“We came back from that and the captains that year said, ‘We’re not going to make excuses — we’re going to practice as hard as we play,’” Bartley said. “And if you come out and watch one of our practices, we’re going at game speed. … (We) get after it.”

Marysville Pilchuck controlled Friday’s match from the get-go, rolling past Everett (3-9-3, 2-8-3) with a thoroughly dominant performance.

Leo Jaramillo put the Tomahawks on the board with a sixth-minute goal. Matson and Luis Galvan followed with two more scores in quick succession, giving Marysville Pilchuck a 3-0 lead by the 26th minute. Randy Galvan added a 41st-minute strike and Alden Dufour headed in a 61st-minute goal for a 5-0 lead.

Everett scored in the waning moments of second-half stoppage time, but it did nothing to spoil the back-to-back league champions’ post-match celebration.

Yet while the Tomahawks relished in their repeat title, they also realized the unfinished business that lies ahead. For all of last year’s success, that season ended in disappointing fashion after a 1-2 showing in the district tournament left them two wins short of state.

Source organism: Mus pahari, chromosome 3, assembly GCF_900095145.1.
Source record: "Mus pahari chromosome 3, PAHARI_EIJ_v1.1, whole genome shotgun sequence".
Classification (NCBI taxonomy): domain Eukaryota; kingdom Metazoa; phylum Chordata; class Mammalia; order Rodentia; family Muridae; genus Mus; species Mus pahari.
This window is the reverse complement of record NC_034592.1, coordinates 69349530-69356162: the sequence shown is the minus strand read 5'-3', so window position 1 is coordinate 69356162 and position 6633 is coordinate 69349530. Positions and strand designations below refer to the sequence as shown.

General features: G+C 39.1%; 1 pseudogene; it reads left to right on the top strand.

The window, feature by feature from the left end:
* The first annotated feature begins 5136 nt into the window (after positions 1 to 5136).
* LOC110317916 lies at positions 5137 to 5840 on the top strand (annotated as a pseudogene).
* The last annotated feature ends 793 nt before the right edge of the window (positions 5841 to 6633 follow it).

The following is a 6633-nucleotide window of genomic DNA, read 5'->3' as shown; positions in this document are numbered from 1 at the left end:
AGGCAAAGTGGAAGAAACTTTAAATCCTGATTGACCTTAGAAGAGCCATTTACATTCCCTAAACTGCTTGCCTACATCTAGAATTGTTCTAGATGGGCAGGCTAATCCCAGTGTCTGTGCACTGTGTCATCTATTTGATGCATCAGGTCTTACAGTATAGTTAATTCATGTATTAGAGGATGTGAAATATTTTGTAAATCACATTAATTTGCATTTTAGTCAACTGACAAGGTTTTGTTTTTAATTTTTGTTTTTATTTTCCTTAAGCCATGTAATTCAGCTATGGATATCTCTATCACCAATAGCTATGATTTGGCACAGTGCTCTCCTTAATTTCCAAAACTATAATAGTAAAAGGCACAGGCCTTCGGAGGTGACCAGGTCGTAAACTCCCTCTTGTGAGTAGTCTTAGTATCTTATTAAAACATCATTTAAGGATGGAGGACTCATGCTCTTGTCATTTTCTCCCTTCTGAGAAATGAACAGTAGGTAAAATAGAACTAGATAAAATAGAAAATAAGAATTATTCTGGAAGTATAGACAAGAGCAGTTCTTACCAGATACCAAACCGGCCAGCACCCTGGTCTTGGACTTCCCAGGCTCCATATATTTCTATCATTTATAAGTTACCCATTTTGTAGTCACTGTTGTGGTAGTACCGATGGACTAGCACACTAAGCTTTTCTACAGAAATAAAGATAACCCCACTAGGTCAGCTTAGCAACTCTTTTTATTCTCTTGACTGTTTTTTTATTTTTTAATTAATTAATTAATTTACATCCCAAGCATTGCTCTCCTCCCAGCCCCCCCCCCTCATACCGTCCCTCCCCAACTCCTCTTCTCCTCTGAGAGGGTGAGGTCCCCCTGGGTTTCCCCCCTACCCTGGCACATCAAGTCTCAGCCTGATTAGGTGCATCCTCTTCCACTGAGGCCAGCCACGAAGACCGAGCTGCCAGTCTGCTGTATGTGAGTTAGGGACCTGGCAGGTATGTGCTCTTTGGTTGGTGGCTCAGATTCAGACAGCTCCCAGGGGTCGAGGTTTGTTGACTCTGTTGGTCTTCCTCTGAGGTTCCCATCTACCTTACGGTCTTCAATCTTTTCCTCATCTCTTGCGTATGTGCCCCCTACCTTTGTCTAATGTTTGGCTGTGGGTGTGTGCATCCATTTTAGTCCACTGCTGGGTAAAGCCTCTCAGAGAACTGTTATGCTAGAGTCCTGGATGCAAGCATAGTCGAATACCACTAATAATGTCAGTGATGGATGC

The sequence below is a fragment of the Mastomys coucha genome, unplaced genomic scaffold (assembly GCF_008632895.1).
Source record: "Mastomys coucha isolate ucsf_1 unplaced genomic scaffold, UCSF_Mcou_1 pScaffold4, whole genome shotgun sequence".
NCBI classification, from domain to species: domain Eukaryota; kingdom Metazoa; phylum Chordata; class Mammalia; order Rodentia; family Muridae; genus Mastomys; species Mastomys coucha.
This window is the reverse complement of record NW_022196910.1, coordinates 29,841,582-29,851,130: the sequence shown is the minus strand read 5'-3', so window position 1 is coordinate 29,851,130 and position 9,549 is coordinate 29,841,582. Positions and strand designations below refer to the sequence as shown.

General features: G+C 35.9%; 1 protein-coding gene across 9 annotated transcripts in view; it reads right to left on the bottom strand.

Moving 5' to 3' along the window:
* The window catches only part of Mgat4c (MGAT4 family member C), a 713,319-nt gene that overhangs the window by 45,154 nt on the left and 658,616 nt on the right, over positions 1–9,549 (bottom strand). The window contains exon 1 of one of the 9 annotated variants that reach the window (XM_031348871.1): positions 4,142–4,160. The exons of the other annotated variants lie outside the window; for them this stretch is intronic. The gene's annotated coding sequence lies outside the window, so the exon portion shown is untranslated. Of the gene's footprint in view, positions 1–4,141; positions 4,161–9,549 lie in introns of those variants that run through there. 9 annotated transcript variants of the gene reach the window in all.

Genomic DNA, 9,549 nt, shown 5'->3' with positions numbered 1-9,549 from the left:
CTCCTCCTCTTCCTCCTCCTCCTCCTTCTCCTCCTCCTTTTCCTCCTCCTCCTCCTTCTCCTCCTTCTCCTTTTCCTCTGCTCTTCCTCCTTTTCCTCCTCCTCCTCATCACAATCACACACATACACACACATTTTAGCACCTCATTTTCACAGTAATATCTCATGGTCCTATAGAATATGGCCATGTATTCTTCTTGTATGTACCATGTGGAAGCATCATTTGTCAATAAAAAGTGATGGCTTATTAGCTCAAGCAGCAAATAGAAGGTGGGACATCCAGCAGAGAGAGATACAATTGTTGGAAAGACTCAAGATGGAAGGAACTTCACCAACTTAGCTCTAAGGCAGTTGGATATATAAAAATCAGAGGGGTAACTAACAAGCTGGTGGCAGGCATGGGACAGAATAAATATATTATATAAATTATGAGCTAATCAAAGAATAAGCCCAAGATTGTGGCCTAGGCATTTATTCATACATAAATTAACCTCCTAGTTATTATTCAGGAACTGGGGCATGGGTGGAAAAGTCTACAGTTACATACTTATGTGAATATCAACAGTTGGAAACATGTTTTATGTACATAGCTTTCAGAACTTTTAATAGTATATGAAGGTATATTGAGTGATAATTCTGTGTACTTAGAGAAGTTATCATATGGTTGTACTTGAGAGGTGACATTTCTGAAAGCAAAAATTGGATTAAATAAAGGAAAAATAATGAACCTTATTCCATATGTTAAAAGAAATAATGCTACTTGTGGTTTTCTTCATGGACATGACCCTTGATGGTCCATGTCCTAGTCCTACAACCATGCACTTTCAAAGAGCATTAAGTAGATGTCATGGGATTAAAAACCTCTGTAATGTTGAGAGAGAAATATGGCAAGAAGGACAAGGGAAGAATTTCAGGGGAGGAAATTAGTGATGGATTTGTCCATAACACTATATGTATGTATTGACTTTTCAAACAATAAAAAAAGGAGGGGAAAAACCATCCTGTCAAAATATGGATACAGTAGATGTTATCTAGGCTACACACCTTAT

Marysville Pilchuck is eyeing a deeper postseason run this time, as the program aims for its first state berth since 2014.

“I think that we put so much effort into winning the league last year that we kind of lost the big picture of what we’re really trying to do,” Bartley said. “This year, they know that winning the league is great — but (that) if you don’t do the next step, then it doesn’t really mean that much.”